Chrysler CEO: Sales of new Dart fall short
TOM KRISHER | January 14, 2013
DETROIT — Chrysler made the new Dodge Dart a little too European for American tastes.
And the company's CEO says that fact is holding back sales of Chrysler's first innovative small car in years.
The Dart, unveiled with much fanfare at last year's Detroit auto show, is off to a slow start after going on sale in May. Only 25,000 were sold last year, which CEO Sergio Marchionne concedes is below his expectations.
Chrysler, owned by Italy's Fiat, had touted the sleek compact as the perfect blend of aggressive American styling and Italian technology. It was supposed to be Chrysler's first competitive compact since the Dodge Neon came out in the 1990s.
But on Monday at this year's Detroit show, Marchionne said the company made the mistake of rolling out the Dart with transmissions and engine combinations that were ill-suited for American drivers. The car initially went on the market with only a manual transmission, which accounts for less than 5 percent of U.S. sales. Then Chrysler offered two six-speed automatic transmissions, one that shifts like cars in Europe, and the other paired with an engine too weak to make the Dart accelerate quickly.
Marchionne said the European transmission shifts more often and accelerates more slowly than Americans are used to.
"It's a great fuel mileage solution, but it's got to meet consumer expectations, and were not quite there," Marchionne said. "If it's a mismatch to consumer expectations, you're going to pay the price, and we have."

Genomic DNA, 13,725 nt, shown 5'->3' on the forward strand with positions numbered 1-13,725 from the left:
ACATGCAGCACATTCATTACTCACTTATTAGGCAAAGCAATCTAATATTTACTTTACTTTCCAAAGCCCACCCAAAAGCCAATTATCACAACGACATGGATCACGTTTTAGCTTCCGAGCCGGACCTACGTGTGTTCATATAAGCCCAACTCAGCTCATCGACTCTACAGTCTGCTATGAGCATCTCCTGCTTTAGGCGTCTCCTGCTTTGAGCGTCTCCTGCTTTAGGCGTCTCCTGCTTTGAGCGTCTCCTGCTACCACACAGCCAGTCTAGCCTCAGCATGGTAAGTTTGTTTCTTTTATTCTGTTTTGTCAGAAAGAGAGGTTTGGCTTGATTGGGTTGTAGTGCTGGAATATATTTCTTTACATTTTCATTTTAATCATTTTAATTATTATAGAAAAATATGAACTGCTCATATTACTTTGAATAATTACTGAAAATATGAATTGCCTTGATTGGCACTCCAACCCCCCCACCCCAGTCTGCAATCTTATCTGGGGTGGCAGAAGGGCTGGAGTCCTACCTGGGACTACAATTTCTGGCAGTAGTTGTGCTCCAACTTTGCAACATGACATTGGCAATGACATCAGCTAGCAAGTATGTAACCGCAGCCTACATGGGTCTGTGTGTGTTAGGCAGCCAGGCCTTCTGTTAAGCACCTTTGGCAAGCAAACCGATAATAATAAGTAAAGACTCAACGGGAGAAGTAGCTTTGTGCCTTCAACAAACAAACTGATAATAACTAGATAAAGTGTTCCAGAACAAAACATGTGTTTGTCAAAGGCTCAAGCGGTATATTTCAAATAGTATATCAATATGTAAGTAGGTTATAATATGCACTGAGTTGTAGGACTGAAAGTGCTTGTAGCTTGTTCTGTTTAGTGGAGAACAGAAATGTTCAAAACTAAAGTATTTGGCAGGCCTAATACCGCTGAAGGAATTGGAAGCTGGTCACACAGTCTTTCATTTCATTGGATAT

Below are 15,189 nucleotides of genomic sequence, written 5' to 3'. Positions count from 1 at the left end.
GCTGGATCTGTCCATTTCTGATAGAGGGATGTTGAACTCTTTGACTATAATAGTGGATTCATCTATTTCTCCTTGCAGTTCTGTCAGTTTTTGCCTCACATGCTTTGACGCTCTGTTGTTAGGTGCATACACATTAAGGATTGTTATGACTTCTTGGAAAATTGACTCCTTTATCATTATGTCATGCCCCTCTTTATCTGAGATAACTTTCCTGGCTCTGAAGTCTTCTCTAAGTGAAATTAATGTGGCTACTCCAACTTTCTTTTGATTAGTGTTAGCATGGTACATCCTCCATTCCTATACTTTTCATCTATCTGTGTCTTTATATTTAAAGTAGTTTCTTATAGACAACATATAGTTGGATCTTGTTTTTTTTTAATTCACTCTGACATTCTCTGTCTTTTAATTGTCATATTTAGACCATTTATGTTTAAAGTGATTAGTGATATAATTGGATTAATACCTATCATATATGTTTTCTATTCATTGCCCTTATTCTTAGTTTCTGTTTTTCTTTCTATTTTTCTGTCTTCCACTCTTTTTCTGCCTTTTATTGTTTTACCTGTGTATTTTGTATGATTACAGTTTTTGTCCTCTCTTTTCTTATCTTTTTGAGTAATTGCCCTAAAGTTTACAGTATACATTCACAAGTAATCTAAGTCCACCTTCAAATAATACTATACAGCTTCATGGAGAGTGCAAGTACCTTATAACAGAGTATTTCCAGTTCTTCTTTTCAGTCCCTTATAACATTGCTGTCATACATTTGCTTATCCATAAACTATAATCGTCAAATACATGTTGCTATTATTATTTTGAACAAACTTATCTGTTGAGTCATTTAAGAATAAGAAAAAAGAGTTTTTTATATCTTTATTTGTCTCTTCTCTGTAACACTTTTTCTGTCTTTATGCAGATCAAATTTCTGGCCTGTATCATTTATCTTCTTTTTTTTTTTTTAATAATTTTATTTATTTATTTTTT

The solution, he says, is a nine-speed automatic transmission. The added gears will help the car accelerate faster and give it great mileage. Chrysler is developing such a transmission in America that will first appear in a revamped Jeep Liberty small SUV later this year. The Liberty is to be unveiled at the New York Auto Show in March.
Jake Fisher, Consumer Reports' director of automotive testing, said Darts with a 2-liter four-cylinder engine, and a conventional automatic transmission, are too slow. The European automatic behaves more like a manual transmission and isn't to the liking of Americans, he said.
"I think in Europe they kind of forgive it," said Fisher, who added that the transmission shifts like "someone who's not driving a manual transmission very well."
He praised Marchionne for realizing the car's shortcomings and quickly addressing them.
Chrysler never revealed sales expectations for the Dart, but it hoped the car would attract younger buyers. Darts start at just under $16,000, $2,000 less than the Honda Civic, the top-selling compact in the U.S.
The Dart is designed with a luxurious interior and sports-car handling. Chrysler offered numerous options so buyers could customize their cars.
But so far, the Dart's sales haven't come close to leaders in the compact car segment. Honda sold nearly 318,000 Civics last year.
Marchionne is confident the Dart will eventually sell well. It offers far more features than competitors for the price, he says.